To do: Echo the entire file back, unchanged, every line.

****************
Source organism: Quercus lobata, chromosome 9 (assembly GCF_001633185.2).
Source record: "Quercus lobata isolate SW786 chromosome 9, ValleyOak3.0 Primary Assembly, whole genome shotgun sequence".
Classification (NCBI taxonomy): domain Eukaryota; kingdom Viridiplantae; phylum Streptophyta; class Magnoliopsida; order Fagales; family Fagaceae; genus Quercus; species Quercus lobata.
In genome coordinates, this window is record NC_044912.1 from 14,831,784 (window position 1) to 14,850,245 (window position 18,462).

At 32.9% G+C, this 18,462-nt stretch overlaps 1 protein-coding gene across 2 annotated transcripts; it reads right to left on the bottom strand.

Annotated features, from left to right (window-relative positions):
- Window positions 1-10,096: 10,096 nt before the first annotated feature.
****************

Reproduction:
Source organism: Quercus lobata, chromosome 9 (assembly GCF_001633185.2).
Source record: "Quercus lobata isolate SW786 chromosome 9, ValleyOak3.0 Primary Assembly, whole genome shotgun sequence".
Classification (NCBI taxonomy): domain Eukaryota; kingdom Viridiplantae; phylum Streptophyta; class Magnoliopsida; order Fagales; family Fagaceae; genus Quercus; species Quercus lobata.
In genome coordinates, this window is record NC_044912.1 from 14,831,784 (window position 1) to 14,850,245 (window position 18,462).

At 32.9% G+C, this 18,462-nt stretch overlaps 1 protein-coding gene across 2 annotated transcripts; it reads right to left on the bottom strand.

Annotated features, from left to right (window-relative positions):
- Window positions 1-10,096: 10,096 nt before the first annotated feature.